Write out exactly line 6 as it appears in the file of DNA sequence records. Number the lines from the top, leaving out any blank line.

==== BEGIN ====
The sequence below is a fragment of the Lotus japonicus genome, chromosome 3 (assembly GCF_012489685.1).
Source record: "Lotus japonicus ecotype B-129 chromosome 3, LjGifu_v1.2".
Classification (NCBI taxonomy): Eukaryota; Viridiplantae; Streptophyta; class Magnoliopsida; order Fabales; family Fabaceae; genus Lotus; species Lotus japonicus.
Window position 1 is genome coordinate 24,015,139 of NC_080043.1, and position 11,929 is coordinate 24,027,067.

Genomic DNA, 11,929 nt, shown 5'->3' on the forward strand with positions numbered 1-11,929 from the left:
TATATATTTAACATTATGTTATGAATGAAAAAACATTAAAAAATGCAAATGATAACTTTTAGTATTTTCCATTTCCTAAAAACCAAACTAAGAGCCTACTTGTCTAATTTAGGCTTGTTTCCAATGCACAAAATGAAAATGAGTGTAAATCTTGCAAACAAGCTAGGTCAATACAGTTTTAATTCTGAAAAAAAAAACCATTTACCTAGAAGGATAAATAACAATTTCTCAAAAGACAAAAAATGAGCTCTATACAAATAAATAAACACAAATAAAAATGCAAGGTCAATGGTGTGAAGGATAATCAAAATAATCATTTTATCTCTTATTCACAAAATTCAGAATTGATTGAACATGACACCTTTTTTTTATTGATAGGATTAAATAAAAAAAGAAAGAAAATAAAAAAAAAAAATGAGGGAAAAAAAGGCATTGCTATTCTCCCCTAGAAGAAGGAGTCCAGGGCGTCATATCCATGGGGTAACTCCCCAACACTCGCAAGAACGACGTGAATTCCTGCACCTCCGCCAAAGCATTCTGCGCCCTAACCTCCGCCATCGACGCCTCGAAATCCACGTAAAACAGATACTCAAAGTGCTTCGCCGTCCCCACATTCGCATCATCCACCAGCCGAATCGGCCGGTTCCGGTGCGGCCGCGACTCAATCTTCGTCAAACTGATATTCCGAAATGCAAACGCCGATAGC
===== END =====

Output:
TATATATTTAACATTATGTTATGAATGAAAAAACATTAAAAAATGCAAATGATAACTTTTAGTATTTTCCATTTCCTAAAAACCAAACTAAGAGCCTACTTGTCTAATTTAGGCTTGTTTCCAATGCACAAAATGAAAATGAGTGTAAATCTTGCAAACAAGCTAGGTCAATACAGTTTTAATTCTGAAAAAAAAAACCATTTACCTAGAAGGATAAATAACAATTTCTCAAAAGACAAAAAATGAGCTCTATACAAATAAATAAACACAAATAAAAATGCAAGGTCAATGGTGTGAAGGATAATCAAAATAATCATTTTATCTCTTATTCACAAAATTCAGAATTGATTGAACATGACACCTTTTTTTTATTGATAGGATTAAATAAAAAAAGAAAGAAAATAAAAAAAAAAAATGAGGGAAAAAAAGGCATTGCTATTCTCCCCTAGAAGAAGGAGTCCAGGGCGTCATATCCATGGGGTAACTCCCCAACACTCGCAAGAACGACGTGAATTCCTGCACCTCCGCCAAAGCATTCTGCGCCCTAACCTCCGCCATCGACGCCTCGAAATCCACGTAAAACAGATACTCAAAGTGCTTCGCCGTCCCCACATTCGCATCATCCACCAGCCGAATCGGCCGGTTCCGGTGCGGCCGCGACTCAATCTTCGTCAAACTGATATTCCGAAATGCAAACGCCGATAGC